This really was a fantastic audiobook. I read the book a few years ago and really enjoyed it - I am a big follower of Alison Weir - but I had forgotten that when I purchased the audiobook. But it made no difference. I really enjoyed the audiobook: it over along at a terrific pace, it was an engaging story and the narrator was terrific. I would highly recommend it if you're interested in the subject.
Faced with mindless duty, when an audio book player slips into a rear pocket and mini buds pop into ears, old is made new again.
Royalty, religion, and rule, like the three heads of Cerberus, protect 16th century England, after the death of Henry the VIII. Cerberus defends royalty. Alison Weir tells the story of England’s royal succession. Weir explains that 3 children, from different mothers, succeed Henry the VIII. The youngest, and first in line, is King Edward VI. Young Edward is nine years old when King Henry dies.
King Henry identifies the order of succession in his will; first is King Edward, then Queen Mary, and finally Queen Elizabeth. King Henry designates King Edward VI as first successor because he is a male. However because he has not reached the age of majority, Edwards rule is subject to a guardianship that will govern the Empire until he reaches the age of 18. As fate (or poison) would have it, King Edward dies at 15. Queen Mary and Queen Elizabeth are next.
Queen Elizabeth survives a multitude of accusations, threats, and imprisonments to finally succeed to the throne at 25 years of age when Queen Mary succumbs to pneumonia at 42. Elizabeth goes on to be ruler of England for nearly 40 years. She is considered by most to have been a highly successful monarch with excellent skill as statesman and ruler of an independent nation that shed the shackles of a Roman Papacy, and the seductive temptation of alliance with stronger nations.
Royalty, religion, and rule are watchwords for understanding the history of 16th century England. Weir does a nice job of explaining what happened in England after the death of King Henry the VIII.
The information presented was very interesting and factual. There isn't much as far as performance is concerned with this type of information. I have on previous occasions I have listened to stories related to the Tudor dynasty by Philippa Gregory and I find them to be equally informative and accurate but much more entertaining.
I would. I love history and particularly European history, but I have a short memory! This book was well round and broad, and the narrator was perfect for the task.
That she covered the interactions and feelings of the four inheritors to each other. There seems to be a lack of many histories that cover Edward, Mary, and Jane Grey in any detail, so this was the perfect supplement.
He has such a nice accent and a dignified demeanor, it seemed perfect for the subject.
I always looked forward to listening to it.
My only disappointment with this book was that Elizabeth only got 10 minutes of dedicated time on her reign at the end of the book. 10 minutes! Arguably the most famous and most beloved of all of Henry VIII's children, she was given the shortest amount of attention. Of course, there is a disclaimer at the beginning of the book that says that this book is about the relationships between the sibling and by the time Elizabeth comes to the thrown, there are no more siblings to be compared to.... but the others all had quite a bit on their reign and politics of the time, not just their relationships, so I really feel that both Elizabeth and I, as the reader, were short changed. It seems clear to me that the author did this deliberately so she could sell her book on Elizabeth, and I think that's kind of crappy.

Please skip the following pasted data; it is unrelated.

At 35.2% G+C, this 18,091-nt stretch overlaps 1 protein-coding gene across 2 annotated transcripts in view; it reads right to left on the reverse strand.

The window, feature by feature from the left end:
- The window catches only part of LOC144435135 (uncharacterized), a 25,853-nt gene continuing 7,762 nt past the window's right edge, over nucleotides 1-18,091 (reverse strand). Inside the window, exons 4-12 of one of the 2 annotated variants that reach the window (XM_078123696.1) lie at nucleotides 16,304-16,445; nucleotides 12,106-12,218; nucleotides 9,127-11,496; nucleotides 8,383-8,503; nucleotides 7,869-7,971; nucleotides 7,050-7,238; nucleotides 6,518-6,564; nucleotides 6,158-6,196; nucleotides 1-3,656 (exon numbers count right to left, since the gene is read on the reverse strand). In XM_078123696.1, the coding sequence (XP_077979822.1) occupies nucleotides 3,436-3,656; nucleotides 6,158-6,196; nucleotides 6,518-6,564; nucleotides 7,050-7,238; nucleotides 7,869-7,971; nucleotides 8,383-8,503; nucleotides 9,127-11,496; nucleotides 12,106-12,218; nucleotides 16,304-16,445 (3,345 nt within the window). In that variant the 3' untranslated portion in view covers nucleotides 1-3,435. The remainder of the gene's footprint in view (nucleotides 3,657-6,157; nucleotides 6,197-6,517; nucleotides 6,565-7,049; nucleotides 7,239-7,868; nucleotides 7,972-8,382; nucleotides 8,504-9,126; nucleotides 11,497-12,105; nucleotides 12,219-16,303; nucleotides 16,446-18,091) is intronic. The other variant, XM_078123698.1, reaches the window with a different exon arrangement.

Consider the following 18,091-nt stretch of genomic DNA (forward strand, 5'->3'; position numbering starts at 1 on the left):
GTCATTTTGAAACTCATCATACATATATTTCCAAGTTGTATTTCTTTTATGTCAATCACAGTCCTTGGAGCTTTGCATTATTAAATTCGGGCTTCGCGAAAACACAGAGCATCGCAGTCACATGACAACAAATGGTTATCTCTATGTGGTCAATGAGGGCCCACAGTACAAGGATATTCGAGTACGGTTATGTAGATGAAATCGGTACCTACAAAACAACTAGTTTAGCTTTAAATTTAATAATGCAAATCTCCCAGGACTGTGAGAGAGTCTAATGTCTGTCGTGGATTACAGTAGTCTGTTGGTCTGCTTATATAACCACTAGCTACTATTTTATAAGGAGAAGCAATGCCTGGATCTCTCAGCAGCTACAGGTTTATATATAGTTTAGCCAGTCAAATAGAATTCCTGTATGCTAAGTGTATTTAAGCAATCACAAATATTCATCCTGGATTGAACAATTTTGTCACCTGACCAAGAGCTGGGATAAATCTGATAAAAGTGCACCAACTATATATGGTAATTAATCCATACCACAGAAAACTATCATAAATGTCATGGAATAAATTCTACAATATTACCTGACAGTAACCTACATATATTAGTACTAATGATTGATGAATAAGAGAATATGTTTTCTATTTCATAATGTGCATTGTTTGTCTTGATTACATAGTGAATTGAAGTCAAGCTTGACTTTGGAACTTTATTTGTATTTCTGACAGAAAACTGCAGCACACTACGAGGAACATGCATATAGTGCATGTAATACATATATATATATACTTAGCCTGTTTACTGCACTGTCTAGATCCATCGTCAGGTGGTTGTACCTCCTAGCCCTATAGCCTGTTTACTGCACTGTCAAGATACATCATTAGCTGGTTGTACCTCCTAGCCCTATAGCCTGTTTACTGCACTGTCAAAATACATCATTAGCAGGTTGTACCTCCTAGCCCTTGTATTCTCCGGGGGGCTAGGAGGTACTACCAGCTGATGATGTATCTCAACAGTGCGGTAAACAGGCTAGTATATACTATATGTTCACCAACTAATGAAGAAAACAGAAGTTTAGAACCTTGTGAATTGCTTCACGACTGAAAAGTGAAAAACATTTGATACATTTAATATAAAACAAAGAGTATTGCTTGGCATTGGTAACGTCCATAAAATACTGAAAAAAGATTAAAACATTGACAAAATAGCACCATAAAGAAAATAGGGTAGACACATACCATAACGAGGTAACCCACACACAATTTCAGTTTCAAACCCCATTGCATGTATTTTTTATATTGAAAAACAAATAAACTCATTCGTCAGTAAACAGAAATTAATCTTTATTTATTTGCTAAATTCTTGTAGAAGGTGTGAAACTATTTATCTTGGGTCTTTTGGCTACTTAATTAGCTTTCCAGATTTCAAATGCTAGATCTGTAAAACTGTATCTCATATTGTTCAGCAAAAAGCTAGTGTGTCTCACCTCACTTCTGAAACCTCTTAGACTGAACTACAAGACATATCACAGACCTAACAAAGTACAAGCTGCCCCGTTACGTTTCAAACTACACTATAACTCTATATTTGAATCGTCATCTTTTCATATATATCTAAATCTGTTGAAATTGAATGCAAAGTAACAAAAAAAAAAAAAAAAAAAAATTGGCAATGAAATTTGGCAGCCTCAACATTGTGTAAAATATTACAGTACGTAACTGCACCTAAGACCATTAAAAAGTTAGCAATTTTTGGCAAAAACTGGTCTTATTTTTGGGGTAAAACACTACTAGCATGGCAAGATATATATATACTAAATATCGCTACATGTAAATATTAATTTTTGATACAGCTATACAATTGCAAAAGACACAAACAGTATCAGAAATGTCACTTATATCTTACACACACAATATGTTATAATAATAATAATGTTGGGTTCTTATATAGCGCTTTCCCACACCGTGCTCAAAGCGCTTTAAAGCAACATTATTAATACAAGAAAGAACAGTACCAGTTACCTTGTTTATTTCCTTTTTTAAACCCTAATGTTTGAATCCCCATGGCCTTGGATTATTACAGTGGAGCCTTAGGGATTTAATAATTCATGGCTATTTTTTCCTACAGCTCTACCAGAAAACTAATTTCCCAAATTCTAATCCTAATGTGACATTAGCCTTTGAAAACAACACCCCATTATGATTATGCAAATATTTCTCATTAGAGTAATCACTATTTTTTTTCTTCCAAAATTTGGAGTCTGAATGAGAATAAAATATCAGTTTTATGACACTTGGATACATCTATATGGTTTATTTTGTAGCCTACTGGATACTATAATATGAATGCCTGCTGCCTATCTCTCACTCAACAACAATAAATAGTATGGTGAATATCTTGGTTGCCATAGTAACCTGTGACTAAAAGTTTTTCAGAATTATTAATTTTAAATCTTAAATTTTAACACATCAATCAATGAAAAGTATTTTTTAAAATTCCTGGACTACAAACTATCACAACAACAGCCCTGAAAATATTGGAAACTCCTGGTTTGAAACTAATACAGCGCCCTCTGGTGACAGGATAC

I enjoyed every minute of this book, I was captivated by the 4 heirs of Henry VIII, each told in its own descriptive history, all their battles and seems like few wins. It was such a cuththroat time but I guess seeking power brings out the worst in people. I enjoyed Mary Tudor's story the best, as I listened, I felt like I got to know her inner thoughts, her bittersweet life, mostly sad though. I am looking forward to listening to more of Alison Weir's books
Psychologist, nuclear researcher, runner
Would it be crazy to almost shed a tear, after so much time, for a queen who would be later known as Bloody Mary? That should tell you what a gripping story this is, and so well read.
The previous book in history by the same author on the wives of Henry VIII
No unnecessary histrionics, but with impeccable phrasing and weight
The final death of Queen Mary
Recommend this to someone who thinks they only like crime and suspense novels.
It is a lively account and provided valuable insights and details.
The relatively intimate portrait of Queen Mary, who apparently had a kind, generous nature and in her youth was known for her "goodness". This and her initial popularity notwithstanding, an obstinate religious fervor drove her to burn almost 300 protestants and turned her into the hated "Bloody Mary". She perfectly illustrates Nobel physicist Steven Weinberg's remark: "Without [religion], you'd have good people doing good things and evil people doing evil things. But for good people to do evil things, it takes religion."
Queen Mary, who appears as a pathetic and all-too human figure driven by Catholic ardor and tormented by frustrated feminine passion.
Mary's pathetic love for Philip II to whom she was apparently physically repellent, though he treated her correctly; and her pitiful self-delusion in her two false pregnancies.
Well done but it is really about Mary, and it end's at her death, so the title is misleading. When it ends, you think you have an entire monarch to go!